- The Washington Times - Wednesday, April 23, 2003

California has been able to take the first steps in a capital-murder prosecution in Laci Peterson's killing because it is among 29 states where intentional killing of a fetus is murder, with an exception for abortions.
Prosecutors of husband Scott Peterson, 30, assumed a heavier burden when they formally filed the charges that could send him to the injection gurney.
If Stanislaus County District Attorney James Brazelton follows through, as he said yesterday was likely, Mr. Peterson's trial would be the first ever in which a death sentence was at stake for the death of a fetus, according to San Antonio lawyer Denise Burke, staff counsel of Americans United for Life.
Although Mr. Brazelton said he will not decide whether to seek Mr. Peterson's execution until a May 19 preliminary hearing, he began the process Monday when he charged the "special circumstance" of multiple murder. That charge elevates the maximum punishment to death.
"I think just the nature of the crime itself is pretty heavy on the side of proceeding as a death-penalty case," Mr. Brazelton said in a CNN interview yesterday.
In separate counts, Mr. Brazelton accused Mr. Peterson of "deliberately and with premeditation" murdering his pregnant wife, 27, and their unborn child, "Baby Conner Peterson, a fetus." The charging documents did not specify a weapon or cause of death.
The district attorney also contradicted state Attorney General Bill Lockyer by saying that no murder prosecution is a "slam dunk." Mr. Lockyer's office said yesterday that his "slam dunk" remark was limited to factors involving DNA from skeletal remains of the two decomposing bodies found in Richmond, Calif., April 13 and April 14 on rocks above the high-tide marks of San Francisco Bay 100 miles from the couple's Modesto home.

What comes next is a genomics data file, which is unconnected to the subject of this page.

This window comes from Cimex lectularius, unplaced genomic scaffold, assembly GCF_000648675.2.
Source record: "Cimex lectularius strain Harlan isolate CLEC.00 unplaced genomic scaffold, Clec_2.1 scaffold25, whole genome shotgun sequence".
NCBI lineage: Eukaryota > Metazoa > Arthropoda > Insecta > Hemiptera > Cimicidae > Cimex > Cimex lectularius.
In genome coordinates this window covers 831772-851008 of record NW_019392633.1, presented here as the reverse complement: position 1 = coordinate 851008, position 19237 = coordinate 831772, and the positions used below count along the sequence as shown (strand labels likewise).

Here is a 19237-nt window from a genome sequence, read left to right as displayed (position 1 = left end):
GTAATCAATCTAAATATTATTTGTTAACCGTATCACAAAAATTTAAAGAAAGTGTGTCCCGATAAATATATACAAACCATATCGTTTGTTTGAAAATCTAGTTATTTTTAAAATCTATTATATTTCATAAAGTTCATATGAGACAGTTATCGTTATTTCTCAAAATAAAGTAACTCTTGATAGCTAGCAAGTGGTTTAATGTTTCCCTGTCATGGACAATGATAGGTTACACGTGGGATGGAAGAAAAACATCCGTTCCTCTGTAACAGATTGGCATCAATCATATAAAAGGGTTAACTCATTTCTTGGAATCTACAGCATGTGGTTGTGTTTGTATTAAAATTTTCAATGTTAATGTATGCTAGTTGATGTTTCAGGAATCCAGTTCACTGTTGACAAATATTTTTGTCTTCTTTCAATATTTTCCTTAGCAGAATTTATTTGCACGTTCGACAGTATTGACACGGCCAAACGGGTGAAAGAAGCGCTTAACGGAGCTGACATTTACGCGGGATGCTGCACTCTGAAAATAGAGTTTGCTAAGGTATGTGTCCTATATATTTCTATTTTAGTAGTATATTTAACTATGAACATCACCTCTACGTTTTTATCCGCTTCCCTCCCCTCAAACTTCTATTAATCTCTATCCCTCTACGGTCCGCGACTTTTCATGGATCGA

Mr. Peterson, a fertilizer salesman, was held without bail at Monday's arraignment after pleading not guilty to double murder and separately pleading not guilty to acting "intentionally, deliberately and with premeditation."
Conviction of first-degree murder of Laci Peterson alone would carry a sentence of anywhere from 25 years to life without parole. Because she was about eight months pregnant, a separate law banning intentional injuring or killing in a way that terminates a pregnancy would add five years to the base sentence. That sentencing-enhancement charge also was filed against Mr. Peterson.
Authorities first said they believed the killing occurred Christmas Eve at the Peterson home, but the formal charges were less specific, saying it occurred in Stanislaus County on Dec. 23 or 24.
Mr. Peterson said he saw his wife leave the house to walk the dog on the morning of Dec. 24. He said he spent that evening fishing at Berkeley Marina, some three miles from the Point Isabel Regional Shoreline, where her body would be found almost four months later. Mrs. Peterson's stepfather reported her missing.
In 1973, California expanded its 1872 murder law known as Section 187(a) by adding the words "or a fetus" to say: "Murder is the unlawful killing of a human being, or a fetus, with malice aforethought."
Neither Maryland, Virginia nor the District has aligned its laws with those of the 29 states in which killing a fetus is murder, Miss Burke said yesterday.
"Bills were introduced at the most recent sessions in both Maryland and Virginia, but they appeared not even to have gotten a committee hearing," she said from her office in Texas, which also does not have such a law.
Miss Burke said she researched the subject of murder prosecutions involving fetuses and found "none that I'm aware of" in which the death penalty was sought.
"In 21 other states, even though two bodies washed up on shore, a murderer would be prosecuted for killing only one of them, and not charge murder of the unborn child and seek justice on behalf of that child," she said.
In 1974, California courts ruled that a prosecutor need not prove the killer intended to kill both the mother and fetus. In its People v. Carlson decision one year after the state outlawed fetal murder, the California Supreme Court said the concept of "transferred intent" covered both deaths.
"The doctrine of 'transferred intent' applies even though the original object of the assault is killed as well as the person whose death was the accidental or the unintended result of the intent to kill the former," the 1974 ruling said.

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